How do we understand scriptural stories in which mountains are conscious?

by Chaitanya Charan dasMarch 23, 2018

Answer Podcast


Transcription :

Transcribed by: Bhaktin Raji Nachiappan

Question: How do we understand scriptural stories in which mountains are conscious?

Answer: Normally, there is a soul and the soul possess a body. The body itself undergoes changes and that is the way of normal functioning.

In the Vedic understanding of nature, there are presiding deities for specific places. For example, the Moon is a physical object. However, there is also Somadev, the god of Moon. There is also the Sun which is a physical object and there is Suryadev or Vivasvan who is a person and god of Sun. Now for god of Moon, is the physical object Moon also his body? No. God of Moon has his own body, but there is a connection. Moon god is the ruler of the physical object Moon. It is like an appointed post. Moon god may have a specific name, but he is primarily known as the Moon god. This connection is same as the king will have with his kingdom. Since the connection is not a human elected but a divinely ordained appointment, the connection is much stronger. The name of the person also becomes related with the object or the area where they are ruling.

The other example is that of sacred rivers. Sometimes, we refer to Ganga as being embodied. We see her appearing for example as mother of Bhishmadeva. She is considered both to be a feminine person as well as the water body. As far I have seen in the scriptures, Ganga is not an appointed post. It is not that someone holds the post of Ganga for this yuga and someone else for the next. That is how it works in the case of the gods (e.g. Moon god, Sun god etc.). What exactly is the connection between the person Ganga and the water body Ganga, there is not a clear elaboration in the scriptures. Ganga is certainly a sacred river that is present in the higher levels of existence also. Her lifespan could be very long. For one day of Brahma, Ganga is present. When the next day of Brahma comes, the same Ganga comes back, but there is no clear elaboration in the scriptures. I have not seen a reference for Ganga as a post which is occupied by different beings in different yugas.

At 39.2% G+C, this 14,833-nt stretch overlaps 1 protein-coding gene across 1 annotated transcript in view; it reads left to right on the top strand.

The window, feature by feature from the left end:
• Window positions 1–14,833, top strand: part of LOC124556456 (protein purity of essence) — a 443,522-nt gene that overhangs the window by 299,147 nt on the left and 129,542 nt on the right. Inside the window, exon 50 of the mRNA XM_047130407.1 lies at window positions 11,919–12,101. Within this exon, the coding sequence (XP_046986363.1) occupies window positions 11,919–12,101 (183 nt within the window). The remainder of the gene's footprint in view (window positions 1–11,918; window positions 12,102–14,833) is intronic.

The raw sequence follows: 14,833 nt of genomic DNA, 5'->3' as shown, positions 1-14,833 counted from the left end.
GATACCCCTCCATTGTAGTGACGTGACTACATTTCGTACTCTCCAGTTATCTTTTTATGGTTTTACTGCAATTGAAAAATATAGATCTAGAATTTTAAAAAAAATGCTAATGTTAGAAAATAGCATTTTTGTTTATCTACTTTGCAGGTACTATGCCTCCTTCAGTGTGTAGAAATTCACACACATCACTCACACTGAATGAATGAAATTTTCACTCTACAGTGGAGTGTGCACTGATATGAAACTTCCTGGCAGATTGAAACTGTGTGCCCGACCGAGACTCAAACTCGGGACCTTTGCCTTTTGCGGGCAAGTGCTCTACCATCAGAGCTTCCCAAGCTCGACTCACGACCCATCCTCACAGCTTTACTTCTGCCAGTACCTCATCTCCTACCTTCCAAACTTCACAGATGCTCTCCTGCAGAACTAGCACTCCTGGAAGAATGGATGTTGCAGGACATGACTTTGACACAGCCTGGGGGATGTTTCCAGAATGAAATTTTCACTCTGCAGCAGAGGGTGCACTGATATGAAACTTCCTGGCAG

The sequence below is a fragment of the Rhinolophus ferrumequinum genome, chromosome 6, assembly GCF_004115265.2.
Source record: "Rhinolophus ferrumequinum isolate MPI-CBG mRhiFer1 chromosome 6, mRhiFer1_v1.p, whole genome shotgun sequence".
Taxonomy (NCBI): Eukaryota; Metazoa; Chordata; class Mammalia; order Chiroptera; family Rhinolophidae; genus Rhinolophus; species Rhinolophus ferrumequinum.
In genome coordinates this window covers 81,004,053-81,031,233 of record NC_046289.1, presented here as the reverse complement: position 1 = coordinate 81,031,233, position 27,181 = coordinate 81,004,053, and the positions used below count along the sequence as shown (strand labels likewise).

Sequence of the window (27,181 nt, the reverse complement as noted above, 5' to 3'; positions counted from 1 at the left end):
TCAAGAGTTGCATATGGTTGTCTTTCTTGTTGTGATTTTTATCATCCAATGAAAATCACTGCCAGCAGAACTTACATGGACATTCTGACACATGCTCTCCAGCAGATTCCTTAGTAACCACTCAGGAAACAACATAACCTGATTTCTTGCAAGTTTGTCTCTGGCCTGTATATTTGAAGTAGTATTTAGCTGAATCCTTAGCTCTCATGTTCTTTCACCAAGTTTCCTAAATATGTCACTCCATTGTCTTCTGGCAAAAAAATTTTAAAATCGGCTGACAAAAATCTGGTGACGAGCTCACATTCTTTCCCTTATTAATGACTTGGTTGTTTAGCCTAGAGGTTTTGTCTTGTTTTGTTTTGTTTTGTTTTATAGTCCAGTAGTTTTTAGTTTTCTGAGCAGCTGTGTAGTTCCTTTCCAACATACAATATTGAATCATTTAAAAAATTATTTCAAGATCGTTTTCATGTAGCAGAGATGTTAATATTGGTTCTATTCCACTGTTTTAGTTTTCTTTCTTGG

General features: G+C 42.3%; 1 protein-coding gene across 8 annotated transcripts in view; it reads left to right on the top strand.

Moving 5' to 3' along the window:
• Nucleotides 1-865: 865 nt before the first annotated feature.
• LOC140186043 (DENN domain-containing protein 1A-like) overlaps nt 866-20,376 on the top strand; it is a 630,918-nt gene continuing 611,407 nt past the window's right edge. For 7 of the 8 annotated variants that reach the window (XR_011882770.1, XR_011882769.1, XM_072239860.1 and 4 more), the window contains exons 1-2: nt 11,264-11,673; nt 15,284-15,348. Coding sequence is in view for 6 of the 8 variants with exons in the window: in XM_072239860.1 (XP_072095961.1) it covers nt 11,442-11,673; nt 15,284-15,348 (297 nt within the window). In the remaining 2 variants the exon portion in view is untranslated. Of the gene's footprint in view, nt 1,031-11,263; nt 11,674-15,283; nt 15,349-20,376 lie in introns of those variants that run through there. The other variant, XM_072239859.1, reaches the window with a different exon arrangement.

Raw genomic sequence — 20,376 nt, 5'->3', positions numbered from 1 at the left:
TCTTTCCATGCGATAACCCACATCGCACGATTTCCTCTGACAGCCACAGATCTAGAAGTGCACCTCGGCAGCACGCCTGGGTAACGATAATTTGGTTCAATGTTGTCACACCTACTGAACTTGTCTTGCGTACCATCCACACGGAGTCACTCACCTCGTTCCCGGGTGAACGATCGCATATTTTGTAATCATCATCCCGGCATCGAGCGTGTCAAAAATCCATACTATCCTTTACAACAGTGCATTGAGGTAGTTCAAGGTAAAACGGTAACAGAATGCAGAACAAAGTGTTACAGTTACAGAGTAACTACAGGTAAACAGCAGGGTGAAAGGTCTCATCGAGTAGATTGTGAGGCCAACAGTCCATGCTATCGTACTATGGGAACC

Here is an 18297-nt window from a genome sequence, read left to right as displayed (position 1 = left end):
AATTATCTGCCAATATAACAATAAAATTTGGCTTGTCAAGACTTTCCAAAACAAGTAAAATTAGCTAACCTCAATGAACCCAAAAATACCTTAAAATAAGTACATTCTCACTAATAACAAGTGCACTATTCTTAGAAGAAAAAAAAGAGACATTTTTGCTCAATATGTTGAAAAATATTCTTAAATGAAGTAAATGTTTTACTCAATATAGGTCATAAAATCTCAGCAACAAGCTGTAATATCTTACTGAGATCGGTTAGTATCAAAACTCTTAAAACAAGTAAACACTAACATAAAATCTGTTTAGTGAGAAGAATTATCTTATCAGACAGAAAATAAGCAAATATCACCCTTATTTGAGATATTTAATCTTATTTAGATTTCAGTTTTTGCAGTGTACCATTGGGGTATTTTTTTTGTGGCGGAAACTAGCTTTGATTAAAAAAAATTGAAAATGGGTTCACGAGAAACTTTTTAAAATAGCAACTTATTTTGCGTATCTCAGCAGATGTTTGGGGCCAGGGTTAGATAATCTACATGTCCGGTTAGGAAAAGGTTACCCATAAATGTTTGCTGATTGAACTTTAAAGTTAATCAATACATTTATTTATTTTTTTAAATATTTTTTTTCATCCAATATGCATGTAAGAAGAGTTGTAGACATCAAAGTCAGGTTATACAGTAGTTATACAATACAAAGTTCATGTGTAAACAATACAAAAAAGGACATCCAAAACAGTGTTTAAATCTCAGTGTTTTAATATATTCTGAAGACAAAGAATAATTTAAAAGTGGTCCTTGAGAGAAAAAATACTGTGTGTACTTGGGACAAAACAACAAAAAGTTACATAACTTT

With respect to mountains, the connection could be either like the Ganga or the moon god. Certain mountains, like Govardhan, are personified. We hear of Govaradhan’s presence in the spiritual world and that Govardhan is non-different from Krishna. Therefore, Govardhan is not a post. There is an intrinsic connection between Govardhan, the mountain, and Govardhan, the person, who is again the manifestation of Krishna himself.

For the other mountains, is it that there is a soul who is both the predominating deity and who is associated with the mountain throughout the lifespan of the mountain? There are different levels of connection. For a mosquito they occupy a particular body for a few hours or days, humans occupy for certain decades and some occupy for even longer. Where natural objects are associated with certain personalities, in my understanding, it is for their existence. As long as they exist, a particular personality associates with a mountain. The association is not exactly embodiment because they still have their own personalities and their body, but it not just the jurisdiction of the kingdom. It is a closer connection. It is somewhat in between embodiment and administration as a king. Whenever there are description of mountains talking, it is not that mountains are themselves talking. Rather, it is the deity that is speaking. Therefore, the mountain is not exactly the body of the person, the mountain is more the kshetra or the jurisdiction for the person.

Hence, I wouldn’t exactly say that the mountains are conscious, in the sense that the mountains are the body through which the consciousness is manifesting. However, because these are higher beings, they may have certain powers by which they may come to know anything that happens anywhere. It is not exactly that the mountain is the body of the person.

End of transcription.

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Chaitanya Charan das

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